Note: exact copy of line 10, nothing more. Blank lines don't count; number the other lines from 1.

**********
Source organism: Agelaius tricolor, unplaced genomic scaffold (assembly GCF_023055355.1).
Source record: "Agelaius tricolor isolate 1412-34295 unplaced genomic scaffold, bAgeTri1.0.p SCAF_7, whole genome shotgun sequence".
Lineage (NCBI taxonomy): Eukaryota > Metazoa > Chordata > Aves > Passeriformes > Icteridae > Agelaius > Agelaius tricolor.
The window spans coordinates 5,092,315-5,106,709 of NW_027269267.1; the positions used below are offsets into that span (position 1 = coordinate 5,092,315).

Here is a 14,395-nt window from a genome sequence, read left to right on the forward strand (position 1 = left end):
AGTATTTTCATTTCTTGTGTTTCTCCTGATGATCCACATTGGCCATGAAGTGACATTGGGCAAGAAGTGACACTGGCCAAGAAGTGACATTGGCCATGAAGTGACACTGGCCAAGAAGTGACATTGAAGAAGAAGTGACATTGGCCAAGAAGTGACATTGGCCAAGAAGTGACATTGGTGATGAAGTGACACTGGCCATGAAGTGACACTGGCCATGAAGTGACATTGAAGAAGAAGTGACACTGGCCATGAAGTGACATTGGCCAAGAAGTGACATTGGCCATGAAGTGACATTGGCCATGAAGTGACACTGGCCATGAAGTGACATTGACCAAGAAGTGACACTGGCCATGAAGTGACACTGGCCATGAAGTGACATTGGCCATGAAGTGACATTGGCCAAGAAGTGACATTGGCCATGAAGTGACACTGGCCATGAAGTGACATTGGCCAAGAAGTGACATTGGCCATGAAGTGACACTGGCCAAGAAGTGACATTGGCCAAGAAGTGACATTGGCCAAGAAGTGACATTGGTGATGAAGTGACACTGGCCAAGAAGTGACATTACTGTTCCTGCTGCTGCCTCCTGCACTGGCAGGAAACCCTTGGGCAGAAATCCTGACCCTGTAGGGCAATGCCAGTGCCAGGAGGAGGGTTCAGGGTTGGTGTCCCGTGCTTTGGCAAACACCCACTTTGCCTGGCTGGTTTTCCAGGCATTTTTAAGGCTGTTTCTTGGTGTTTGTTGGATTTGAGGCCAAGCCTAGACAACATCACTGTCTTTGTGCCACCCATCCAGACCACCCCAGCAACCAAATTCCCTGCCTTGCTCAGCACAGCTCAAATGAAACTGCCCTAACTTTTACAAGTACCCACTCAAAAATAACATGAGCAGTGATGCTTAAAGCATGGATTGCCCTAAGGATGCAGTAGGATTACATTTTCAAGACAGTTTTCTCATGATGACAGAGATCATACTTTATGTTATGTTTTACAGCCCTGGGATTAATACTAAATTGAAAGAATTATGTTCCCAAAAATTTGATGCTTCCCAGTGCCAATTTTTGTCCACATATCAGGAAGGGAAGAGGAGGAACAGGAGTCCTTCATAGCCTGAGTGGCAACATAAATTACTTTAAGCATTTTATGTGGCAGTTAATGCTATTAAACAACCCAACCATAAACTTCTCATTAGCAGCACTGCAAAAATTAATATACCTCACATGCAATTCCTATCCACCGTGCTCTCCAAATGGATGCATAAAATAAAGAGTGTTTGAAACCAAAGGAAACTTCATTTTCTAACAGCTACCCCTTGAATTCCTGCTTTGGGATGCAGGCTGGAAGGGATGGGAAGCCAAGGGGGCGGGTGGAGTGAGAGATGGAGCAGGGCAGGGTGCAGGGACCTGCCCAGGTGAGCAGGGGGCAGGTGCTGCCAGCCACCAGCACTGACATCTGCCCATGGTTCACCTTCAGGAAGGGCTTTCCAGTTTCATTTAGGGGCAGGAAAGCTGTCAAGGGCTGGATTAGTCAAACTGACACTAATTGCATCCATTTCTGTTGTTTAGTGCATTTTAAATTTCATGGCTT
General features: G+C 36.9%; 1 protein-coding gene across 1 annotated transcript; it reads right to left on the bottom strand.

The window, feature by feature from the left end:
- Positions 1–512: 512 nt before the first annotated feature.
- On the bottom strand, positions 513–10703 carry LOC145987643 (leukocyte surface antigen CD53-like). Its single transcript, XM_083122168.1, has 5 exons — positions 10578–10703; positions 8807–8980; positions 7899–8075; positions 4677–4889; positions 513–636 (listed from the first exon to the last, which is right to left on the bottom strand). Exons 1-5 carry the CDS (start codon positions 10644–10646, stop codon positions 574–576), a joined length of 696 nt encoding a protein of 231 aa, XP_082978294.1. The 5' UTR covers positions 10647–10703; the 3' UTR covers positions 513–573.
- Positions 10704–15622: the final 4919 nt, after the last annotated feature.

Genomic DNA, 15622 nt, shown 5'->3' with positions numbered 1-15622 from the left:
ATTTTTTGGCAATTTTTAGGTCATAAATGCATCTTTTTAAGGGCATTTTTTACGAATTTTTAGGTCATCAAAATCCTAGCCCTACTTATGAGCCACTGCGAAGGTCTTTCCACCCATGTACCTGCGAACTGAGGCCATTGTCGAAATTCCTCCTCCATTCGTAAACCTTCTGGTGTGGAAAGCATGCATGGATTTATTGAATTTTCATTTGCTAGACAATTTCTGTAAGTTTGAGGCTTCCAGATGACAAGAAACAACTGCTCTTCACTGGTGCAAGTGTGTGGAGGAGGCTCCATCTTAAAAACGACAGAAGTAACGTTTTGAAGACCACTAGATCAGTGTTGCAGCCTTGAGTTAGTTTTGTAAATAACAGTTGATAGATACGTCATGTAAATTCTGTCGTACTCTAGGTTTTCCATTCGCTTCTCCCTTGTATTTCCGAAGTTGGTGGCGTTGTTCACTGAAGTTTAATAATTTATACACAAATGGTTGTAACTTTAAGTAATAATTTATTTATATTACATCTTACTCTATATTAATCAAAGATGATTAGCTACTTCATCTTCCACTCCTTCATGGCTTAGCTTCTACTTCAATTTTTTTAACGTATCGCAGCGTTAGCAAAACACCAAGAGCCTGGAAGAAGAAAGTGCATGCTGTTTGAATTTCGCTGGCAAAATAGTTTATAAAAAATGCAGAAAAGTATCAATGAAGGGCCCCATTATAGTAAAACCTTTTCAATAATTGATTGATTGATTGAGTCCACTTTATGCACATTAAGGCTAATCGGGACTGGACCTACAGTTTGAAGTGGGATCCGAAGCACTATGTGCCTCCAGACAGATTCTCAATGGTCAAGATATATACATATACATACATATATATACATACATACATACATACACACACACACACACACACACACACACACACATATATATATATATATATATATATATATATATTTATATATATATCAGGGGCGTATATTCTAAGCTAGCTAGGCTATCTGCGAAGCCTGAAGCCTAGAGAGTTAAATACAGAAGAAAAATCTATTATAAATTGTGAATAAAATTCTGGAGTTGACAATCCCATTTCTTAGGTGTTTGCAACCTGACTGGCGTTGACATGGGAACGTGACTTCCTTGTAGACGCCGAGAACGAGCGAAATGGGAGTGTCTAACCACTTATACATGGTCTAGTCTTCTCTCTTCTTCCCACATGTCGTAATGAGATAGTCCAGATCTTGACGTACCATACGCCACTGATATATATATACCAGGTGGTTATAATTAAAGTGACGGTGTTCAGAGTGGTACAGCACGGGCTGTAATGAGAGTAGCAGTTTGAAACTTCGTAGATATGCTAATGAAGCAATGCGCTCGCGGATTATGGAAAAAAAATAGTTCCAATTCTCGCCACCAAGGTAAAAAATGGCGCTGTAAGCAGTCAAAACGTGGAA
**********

- On the bottom strand, positions 513–10703 carry LOC145987643 (leukocyte surface antigen CD53-like). Its single transcript, XM_083122168.1, has 5 exons — positions 10578–10703; positions 8807–8980; positions 7899–8075; positions 4677–4889; positions 513–636 (listed from the first exon to the last, which is right to left on the bottom strand). Exons 1-5 carry the CDS (start codon positions 10644–10646, stop codon positions 574–576), a joined length of 696 nt encoding a protein of 231 aa, XP_082978294.1. The 5' UTR covers positions 10647–10703; the 3' UTR covers positions 513–573.